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The Failed States Index

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Ukraine: A Nation at Risk Driving forces of state fragility: Weak state institutions, political instability, misbalanced vulnerable economy, socio- demographic issues, poverty, sharp confrontation between elite groups, ineffective and bloated State apparatus, dysfunctional state-level strategic management mechanisms and decision-making methods that are opaque, detached, politicised, and uncoordinated

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Development of a Market Economy Ukraine suffered from a permanent crisis in its economy; real GDP decreased by 59,2% (1991-1999); Among post-soviet states Ukraine, along with Moldova, Georgia and Tajikistan has minimal real GDP compared to 1991 (e.g. in 2007 real GDP of Ukraine is 75% of its GDP in 1991). Ukraine’s economy depends heavily on exports (46% of GDP). At the same time Ukraine also depends on imports of energy, especially Russian natural gas, to meet some 85% of its annual energy requirements New economic crisis. GDP will decrease 5-7% in 2009 “Ukraine is in pre-default situation and has already lost its chance to reform economy and industry” – experts say.

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Socio-demographic issues According to data: in 1989, the population of Ukraine numbered 51.7 million persons. At the beginning of 1993, it reached 52.3 million persons. Over the course of the years 1993-2008, the population dropped by 5.3 million persons, from 52.2 million persons to 46.9 million. The causes of the decline are: a reduction in the birth rate, an increase in the death rate, caused by the unsatisfactory state of the health; low quality of the health care system, and an excess of the level of emigration.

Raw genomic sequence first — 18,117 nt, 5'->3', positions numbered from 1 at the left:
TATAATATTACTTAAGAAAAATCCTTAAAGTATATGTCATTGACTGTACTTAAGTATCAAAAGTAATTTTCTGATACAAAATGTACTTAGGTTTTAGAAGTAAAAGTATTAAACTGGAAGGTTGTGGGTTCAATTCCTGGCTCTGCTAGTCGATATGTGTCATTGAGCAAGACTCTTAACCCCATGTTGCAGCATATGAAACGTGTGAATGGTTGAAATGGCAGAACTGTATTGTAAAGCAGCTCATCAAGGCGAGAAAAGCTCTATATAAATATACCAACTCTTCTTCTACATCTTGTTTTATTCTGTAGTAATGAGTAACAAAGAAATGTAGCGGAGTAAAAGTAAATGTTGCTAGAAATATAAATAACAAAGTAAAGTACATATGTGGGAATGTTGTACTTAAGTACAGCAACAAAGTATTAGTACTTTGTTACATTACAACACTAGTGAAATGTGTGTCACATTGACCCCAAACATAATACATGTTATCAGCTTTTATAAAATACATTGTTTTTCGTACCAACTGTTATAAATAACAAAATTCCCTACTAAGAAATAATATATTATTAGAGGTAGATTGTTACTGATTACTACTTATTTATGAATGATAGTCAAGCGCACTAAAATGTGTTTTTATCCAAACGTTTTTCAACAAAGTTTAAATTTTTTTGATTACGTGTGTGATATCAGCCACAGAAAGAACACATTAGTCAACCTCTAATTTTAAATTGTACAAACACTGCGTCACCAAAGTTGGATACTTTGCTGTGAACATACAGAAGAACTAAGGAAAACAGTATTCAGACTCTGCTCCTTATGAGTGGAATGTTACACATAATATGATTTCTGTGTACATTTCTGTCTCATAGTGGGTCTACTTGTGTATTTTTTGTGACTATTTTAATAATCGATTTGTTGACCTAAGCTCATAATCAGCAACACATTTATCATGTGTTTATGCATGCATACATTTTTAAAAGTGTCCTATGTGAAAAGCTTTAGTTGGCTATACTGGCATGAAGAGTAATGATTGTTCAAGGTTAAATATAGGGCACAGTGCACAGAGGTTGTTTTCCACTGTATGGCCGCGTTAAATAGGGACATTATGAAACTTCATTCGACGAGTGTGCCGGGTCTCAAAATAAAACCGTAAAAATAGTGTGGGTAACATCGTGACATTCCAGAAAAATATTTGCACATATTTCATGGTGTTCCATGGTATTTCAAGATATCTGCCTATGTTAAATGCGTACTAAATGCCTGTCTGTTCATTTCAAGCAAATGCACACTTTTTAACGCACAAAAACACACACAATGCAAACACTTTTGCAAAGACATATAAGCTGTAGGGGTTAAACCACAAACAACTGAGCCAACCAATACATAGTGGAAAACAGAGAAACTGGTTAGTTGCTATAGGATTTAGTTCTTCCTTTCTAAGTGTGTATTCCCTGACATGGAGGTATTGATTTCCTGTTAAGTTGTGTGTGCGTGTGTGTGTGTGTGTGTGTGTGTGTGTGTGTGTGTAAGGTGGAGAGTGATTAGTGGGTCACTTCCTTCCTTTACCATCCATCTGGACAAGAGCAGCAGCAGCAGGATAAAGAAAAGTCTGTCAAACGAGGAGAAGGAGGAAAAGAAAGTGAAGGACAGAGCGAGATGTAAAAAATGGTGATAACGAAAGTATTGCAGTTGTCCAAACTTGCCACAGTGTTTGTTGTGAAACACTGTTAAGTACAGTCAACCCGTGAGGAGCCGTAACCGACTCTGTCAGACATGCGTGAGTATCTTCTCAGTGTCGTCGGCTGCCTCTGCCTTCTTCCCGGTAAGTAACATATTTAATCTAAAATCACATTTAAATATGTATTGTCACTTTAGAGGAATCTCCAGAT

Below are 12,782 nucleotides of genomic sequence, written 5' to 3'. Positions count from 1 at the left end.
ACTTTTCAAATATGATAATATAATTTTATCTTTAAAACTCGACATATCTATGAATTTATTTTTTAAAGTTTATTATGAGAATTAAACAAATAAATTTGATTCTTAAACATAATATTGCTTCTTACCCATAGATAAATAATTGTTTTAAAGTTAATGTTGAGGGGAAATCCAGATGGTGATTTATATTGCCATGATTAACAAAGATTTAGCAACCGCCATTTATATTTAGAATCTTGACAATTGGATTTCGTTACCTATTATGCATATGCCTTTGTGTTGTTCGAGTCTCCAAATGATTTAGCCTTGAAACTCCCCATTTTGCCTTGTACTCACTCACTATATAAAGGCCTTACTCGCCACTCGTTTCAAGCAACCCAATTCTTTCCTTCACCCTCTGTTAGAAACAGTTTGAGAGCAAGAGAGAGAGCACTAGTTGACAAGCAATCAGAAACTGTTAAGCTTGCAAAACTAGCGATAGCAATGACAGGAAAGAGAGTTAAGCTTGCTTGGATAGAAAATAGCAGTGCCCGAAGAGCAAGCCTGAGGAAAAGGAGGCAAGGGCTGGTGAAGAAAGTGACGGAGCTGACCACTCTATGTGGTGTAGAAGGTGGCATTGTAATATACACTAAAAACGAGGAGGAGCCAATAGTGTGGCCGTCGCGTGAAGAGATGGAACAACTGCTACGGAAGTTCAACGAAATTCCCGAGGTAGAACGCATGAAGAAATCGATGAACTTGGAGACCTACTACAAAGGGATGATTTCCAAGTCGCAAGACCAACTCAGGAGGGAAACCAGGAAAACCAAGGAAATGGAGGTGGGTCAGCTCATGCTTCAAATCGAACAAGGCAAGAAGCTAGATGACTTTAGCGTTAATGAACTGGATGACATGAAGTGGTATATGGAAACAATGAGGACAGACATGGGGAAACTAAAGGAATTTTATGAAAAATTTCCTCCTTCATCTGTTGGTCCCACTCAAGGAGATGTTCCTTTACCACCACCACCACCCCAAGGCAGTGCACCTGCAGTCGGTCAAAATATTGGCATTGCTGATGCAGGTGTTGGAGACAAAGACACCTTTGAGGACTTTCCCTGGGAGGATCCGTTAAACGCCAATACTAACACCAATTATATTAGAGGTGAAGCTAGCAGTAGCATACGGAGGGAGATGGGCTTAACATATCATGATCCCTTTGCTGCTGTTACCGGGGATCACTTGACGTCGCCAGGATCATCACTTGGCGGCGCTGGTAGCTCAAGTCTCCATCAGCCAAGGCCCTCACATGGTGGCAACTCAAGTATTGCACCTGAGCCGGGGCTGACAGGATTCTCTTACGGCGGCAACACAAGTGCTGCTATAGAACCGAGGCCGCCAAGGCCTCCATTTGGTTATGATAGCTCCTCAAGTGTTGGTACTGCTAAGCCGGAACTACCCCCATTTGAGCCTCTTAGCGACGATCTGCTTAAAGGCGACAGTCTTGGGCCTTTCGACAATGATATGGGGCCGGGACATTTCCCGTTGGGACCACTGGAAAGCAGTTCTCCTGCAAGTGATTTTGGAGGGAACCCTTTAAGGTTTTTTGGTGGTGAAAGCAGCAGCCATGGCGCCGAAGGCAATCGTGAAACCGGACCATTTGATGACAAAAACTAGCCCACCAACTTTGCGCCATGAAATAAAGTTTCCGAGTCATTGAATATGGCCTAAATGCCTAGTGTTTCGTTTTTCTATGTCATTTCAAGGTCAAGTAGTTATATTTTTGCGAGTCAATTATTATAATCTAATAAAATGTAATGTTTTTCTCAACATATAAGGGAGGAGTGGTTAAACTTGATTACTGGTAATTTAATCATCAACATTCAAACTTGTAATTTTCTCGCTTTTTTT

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Poverty The existence of poverty and destitution was officially admitted in Ukraine only in 2000; at that time, 27.8 percent of the population (13.7 million persons) was considered to belong to the category of the impoverished, and 14.2 percent (almost 7 million persons), to the category of the destitute. Over the past ten years, the human development index has been consistently low: Ukraine occupies the 91st place among UN member states in 2008. Thus there are grounds for predicting that poverty will be a persistent and chronic problem